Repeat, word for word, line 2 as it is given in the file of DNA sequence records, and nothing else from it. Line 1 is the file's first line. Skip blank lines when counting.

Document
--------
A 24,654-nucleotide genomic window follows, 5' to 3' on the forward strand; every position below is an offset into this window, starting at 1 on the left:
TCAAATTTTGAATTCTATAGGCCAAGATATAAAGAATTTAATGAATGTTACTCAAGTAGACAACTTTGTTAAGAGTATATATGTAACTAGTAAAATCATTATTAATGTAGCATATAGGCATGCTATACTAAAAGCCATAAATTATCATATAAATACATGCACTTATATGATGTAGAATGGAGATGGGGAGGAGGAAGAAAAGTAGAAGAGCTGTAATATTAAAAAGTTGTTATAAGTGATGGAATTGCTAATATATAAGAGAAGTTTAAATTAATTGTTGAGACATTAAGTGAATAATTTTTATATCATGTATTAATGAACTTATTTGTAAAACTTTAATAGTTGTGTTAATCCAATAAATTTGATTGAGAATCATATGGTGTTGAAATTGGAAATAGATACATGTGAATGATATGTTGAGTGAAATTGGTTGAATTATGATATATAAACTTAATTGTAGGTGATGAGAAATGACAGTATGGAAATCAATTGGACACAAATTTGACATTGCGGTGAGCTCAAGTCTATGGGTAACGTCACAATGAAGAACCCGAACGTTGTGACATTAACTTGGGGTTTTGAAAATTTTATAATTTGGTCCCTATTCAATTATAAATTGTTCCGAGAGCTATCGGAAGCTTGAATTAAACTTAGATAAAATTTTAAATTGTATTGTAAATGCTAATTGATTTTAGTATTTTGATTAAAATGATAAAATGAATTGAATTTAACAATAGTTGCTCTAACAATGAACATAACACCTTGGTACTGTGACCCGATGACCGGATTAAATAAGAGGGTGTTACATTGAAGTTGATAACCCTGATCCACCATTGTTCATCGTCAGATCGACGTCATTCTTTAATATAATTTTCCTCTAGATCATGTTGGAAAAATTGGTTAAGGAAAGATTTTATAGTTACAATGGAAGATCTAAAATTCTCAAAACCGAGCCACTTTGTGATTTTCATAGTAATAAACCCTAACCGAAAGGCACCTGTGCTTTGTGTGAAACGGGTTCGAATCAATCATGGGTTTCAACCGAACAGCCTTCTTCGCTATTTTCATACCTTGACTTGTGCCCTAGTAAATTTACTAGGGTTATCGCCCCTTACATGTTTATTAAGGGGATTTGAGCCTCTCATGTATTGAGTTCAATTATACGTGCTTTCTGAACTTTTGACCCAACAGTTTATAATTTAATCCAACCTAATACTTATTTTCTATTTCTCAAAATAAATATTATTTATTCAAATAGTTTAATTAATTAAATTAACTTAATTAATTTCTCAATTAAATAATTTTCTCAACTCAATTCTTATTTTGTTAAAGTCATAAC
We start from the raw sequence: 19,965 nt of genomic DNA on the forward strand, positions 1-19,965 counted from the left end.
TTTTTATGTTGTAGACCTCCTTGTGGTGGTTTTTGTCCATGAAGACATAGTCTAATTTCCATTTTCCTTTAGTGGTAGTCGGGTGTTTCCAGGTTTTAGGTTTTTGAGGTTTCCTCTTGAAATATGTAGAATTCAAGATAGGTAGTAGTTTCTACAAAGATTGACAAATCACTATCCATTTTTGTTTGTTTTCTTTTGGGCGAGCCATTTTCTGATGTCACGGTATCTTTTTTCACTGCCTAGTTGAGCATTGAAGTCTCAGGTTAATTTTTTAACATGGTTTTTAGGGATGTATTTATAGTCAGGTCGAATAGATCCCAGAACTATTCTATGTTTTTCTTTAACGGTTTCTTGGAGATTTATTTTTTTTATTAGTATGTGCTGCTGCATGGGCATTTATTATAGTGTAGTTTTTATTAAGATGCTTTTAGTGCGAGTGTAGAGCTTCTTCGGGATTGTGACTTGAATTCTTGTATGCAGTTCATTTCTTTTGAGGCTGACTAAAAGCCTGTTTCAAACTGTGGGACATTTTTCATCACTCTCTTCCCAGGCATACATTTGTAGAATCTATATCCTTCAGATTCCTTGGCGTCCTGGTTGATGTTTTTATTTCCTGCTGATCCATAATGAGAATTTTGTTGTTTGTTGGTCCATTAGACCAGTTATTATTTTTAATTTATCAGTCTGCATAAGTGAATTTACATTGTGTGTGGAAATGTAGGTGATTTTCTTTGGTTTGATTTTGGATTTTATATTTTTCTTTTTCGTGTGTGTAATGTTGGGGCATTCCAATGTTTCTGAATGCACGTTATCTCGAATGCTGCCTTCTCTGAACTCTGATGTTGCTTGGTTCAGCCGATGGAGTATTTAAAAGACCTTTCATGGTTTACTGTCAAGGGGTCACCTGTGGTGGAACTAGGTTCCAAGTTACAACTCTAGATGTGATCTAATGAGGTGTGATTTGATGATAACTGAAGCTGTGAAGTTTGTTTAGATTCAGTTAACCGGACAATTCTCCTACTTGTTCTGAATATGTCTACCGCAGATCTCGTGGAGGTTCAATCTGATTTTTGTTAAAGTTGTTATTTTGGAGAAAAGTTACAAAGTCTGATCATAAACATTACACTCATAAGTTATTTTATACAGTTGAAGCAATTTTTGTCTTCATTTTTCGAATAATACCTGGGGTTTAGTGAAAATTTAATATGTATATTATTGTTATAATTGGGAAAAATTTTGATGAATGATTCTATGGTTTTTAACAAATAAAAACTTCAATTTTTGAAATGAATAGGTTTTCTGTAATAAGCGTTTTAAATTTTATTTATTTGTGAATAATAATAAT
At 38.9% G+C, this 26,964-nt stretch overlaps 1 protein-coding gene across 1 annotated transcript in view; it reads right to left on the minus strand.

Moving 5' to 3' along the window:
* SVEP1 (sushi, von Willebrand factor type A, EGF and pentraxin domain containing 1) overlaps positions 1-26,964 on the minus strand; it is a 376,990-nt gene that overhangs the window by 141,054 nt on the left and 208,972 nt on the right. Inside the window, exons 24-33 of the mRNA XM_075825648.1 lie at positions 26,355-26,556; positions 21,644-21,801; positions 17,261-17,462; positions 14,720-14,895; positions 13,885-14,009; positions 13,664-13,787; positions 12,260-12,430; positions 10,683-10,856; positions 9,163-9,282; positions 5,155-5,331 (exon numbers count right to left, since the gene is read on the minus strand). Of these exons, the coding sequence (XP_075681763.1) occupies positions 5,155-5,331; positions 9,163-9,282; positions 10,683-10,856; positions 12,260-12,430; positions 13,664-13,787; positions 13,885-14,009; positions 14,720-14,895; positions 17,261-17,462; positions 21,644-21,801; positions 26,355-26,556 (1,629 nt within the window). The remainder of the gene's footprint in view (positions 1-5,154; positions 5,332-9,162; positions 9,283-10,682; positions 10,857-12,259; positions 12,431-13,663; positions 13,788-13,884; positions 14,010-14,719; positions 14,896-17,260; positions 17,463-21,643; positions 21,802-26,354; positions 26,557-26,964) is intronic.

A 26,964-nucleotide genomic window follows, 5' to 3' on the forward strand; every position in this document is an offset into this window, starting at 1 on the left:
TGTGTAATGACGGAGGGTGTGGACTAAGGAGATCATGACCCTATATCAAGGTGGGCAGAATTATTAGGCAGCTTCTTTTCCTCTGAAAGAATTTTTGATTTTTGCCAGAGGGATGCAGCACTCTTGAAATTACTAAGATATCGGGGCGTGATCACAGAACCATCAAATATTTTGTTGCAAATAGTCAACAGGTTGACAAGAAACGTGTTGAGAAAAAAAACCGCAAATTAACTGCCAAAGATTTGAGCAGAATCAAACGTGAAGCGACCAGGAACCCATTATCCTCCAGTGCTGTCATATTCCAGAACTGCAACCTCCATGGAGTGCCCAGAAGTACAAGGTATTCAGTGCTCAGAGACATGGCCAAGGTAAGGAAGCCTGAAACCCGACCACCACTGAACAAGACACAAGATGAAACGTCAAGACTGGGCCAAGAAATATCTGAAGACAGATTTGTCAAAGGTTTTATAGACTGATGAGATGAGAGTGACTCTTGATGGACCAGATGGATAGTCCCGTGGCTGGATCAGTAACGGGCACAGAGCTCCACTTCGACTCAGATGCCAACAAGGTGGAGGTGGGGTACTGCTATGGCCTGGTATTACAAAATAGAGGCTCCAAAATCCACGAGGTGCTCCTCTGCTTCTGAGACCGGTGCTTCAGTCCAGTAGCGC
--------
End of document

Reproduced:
TCAAATTTTGAATTCTATAGGCCAAGATATAAAGAATTTAATGAATGTTACTCAAGTAGACAACTTTGTTAAGAGTATATATGTAACTAGTAAAATCATTATTAATGTAGCATATAGGCATGCTATACTAAAAGCCATAAATTATCATATAAATACATGCACTTATATGATGTAGAATGGAGATGGGGAGGAGGAAGAAAAGTAGAAGAGCTGTAATATTAAAAAGTTGTTATAAGTGATGGAATTGCTAATATATAAGAGAAGTTTAAATTAATTGTTGAGACATTAAGTGAATAATTTTTATATCATGTATTAATGAACTTATTTGTAAAACTTTAATAGTTGTGTTAATCCAATAAATTTGATTGAGAATCATATGGTGTTGAAATTGGAAATAGATACATGTGAATGATATGTTGAGTGAAATTGGTTGAATTATGATATATAAACTTAATTGTAGGTGATGAGAAATGACAGTATGGAAATCAATTGGACACAAATTTGACATTGCGGTGAGCTCAAGTCTATGGGTAACGTCACAATGAAGAACCCGAACGTTGTGACATTAACTTGGGGTTTTGAAAATTTTATAATTTGGTCCCTATTCAATTATAAATTGTTCCGAGAGCTATCGGAAGCTTGAATTAAACTTAGATAAAATTTTAAATTGTATTGTAAATGCTAATTGATTTTAGTATTTTGATTAAAATGATAAAATGAATTGAATTTAACAATAGTTGCTCTAACAATGAACATAACACCTTGGTACTGTGACCCGATGACCGGATTAAATAAGAGGGTGTTACATTGAAGTTGATAACCCTGATCCACCATTGTTCATCGTCAGATCGACGTCATTCTTTAATATAATTTTCCTCTAGATCATGTTGGAAAAATTGGTTAAGGAAAGATTTTATAGTTACAATGGAAGATCTAAAATTCTCAAAACCGAGCCACTTTGTGATTTTCATAGTAATAAACCCTAACCGAAAGGCACCTGTGCTTTGTGTGAAACGGGTTCGAATCAATCATGGGTTTCAACCGAACAGCCTTCTTCGCTATTTTCATACCTTGACTTGTGCCCTAGTAAATTTACTAGGGTTATCGCCCCTTACATGTTTATTAAGGGGATTTGAGCCTCTCATGTATTGAGTTCAATTATACGTGCTTTCTGAACTTTTGACCCAACAGTTTATAATTTAATCCAACCTAATACTTATTTTCTATTTCTCAAAATAAATATTATTTATTCAAATAGTTTAATTAATTAAATTAACTTAATTAATTTCTCAATTAAATAATTTTCTCAACTCAATTCTTATTTTGTTAAAGTCATAAC